Melissa Llanes Brownlee
Every summer, we’d pack up our camping gear and head to Opihihale. Grandpa and Dad sitting in the front of Dad’s beat up truck, me in the back, holding on tightly as we swung around the windy road down south. We’d leave Kona behind as we drove along Queen K Highway, heading towards Mamalahoa. After we’d pass Honaunau, the rainforest would rise up, towering above our heads, and I’d pretend that I was Indiana Jones, riding through caves in a mining cart, trying to beat a wall of water. Sometimes, I wondered if Indiana Jones could surf. Wouldn’t that be something? Catching that wall of water right out of the mountain? Dad loved to take the road a little fast, especially when Mom wasn’t around. I’d always know that the turn off to Opihihale was coming up when Dad started to slow down. It was just a little driveway with a gate. If you didn’t know it was there, you’d probably miss it. As we pulled up to the gate, Dad would hop out and open the lock, swinging the gate open as he did. Then, he’d set his tires to 4WD, so we could make it down the bumpy road to the beach.
Opihihale is our family’s land, an ahupua’a stretching from the tip of the mountain out to the ocean, which had belonged to my bloodline for generations. As I was growing up, bits and pieces had to be sold just to pay for the property taxes. Since we could not afford to pay the family lawyer, he and his family owned the beach. Luckily, my family retained the right to go there any time we wanted. To protect his investment, the lawyer had installed another gate where his piece met ours, just in case someone had made it past the first gate. I had always found it interesting that a lawyer would own the very land, where, supposedly, my ancestors are buried.
As we drove slowly down the mountain, the truck rattling as it was jostled by the unpaved road, we passed through a rainforest filled with guava, papaya, and mango trees before passing through a field of spear grass. I hadn’t envied the person who’d have to clean that mess up. Once, we’d cleaned an acre of it, bending down in the hot sun, trying to pull that crap up by its roots, our ungloved hands pricked and bleeding. When we cleared the grass field, I could see our campsite. There were tables and coconut trees, and the outhouse seemed to be standing, which was good. The last time we had come down, a couple of drunk cousins decided they wanted to see if they could move it and it ended up rolling down the hill and breaking against the lava rocks. Dad had to build a new one and he wasn’t too happy about it. I could see the whole coast. I would always imagine I could see all the way to Kona, on the one side, all houses and hotels, and Kau on the other, all lava deserts and pastures. There were no boats on the water, yet. I knew that come nightfall divers would be trolling our waters, trying to swim up to our shores, searching for spiny lobsters. Sometimes, we would throw rocks into the water to try and scare them off, since they always caused the fish to disappear, disturbing their natural feeding grounds. I had always wondered what they thought as they made their way back to their boats. “Damn crazy Hawaiians!” Our campsite wasn’t a traditional campsite, at least not in the way most people expect. Even though it was a beach, there wasn’t any sand. Not really. It was mainly crushed lava rocks and gravel that had been trucked down to make the ground even. At least that was one good thing the lawyer did.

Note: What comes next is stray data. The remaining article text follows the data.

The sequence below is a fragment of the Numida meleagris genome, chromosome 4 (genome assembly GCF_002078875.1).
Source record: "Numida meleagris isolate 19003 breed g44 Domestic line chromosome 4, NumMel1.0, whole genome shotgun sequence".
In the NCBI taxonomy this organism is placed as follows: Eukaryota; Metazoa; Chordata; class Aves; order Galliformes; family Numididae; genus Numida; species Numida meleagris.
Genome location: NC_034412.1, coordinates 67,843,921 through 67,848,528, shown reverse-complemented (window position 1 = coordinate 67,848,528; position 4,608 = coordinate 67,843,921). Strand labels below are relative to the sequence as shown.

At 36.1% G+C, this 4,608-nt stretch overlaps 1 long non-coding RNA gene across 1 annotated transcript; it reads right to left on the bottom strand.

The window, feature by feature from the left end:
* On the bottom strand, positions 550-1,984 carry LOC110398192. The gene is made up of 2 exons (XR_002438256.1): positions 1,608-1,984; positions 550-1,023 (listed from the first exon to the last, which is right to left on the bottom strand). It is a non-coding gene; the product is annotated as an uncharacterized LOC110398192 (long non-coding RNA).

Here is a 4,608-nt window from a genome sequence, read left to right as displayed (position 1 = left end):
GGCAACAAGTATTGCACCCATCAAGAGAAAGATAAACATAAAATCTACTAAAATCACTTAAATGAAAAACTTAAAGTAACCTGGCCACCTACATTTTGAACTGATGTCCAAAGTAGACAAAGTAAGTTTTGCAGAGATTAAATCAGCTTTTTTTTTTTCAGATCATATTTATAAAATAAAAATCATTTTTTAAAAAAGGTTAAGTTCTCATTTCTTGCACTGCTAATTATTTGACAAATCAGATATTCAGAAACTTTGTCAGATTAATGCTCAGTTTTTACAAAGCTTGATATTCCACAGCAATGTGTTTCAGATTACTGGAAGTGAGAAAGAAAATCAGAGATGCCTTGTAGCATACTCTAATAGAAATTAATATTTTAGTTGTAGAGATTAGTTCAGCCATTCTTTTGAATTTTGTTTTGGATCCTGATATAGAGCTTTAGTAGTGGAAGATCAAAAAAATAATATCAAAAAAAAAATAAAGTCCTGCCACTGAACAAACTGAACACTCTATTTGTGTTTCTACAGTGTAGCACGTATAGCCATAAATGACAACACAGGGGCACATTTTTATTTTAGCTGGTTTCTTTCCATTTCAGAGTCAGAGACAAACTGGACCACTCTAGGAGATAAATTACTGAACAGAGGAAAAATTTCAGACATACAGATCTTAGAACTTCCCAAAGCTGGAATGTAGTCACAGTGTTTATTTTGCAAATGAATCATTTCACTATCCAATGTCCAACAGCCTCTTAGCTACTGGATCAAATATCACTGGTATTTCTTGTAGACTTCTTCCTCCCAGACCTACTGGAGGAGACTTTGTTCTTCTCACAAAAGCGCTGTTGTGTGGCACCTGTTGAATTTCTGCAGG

We’d spread out a tarp high over the tables and string it up between the coconut trees and the truck. I could see Dad and Grandpa scanning the tide to see when it would be a good time to go fishing. I loved going fishing with them, especially at night. We’d sit out on the point with our poles dangling bait in the water, waiting for the schools of menpachi and ‘aweoweo to start feeding. As we sat, Dad and Grandpa would take turns talking story. They’d always talk about work or fishing: who was getting a promotion, who was getting fired, what season was the best for which fish, whether it was good to use fresh, real, or fake bait. They seemed to always have something to talk about. Yet, sometimes, they would just sit. I wasn’t sure which I liked better, but quiet can be nice. I could hear the water lapping against the rocks, or forever flowing in and out of the caves to our left. We were lost in our own thoughts as the stars passed overhead when Grandpa asked, “You see that light out over the ocean?”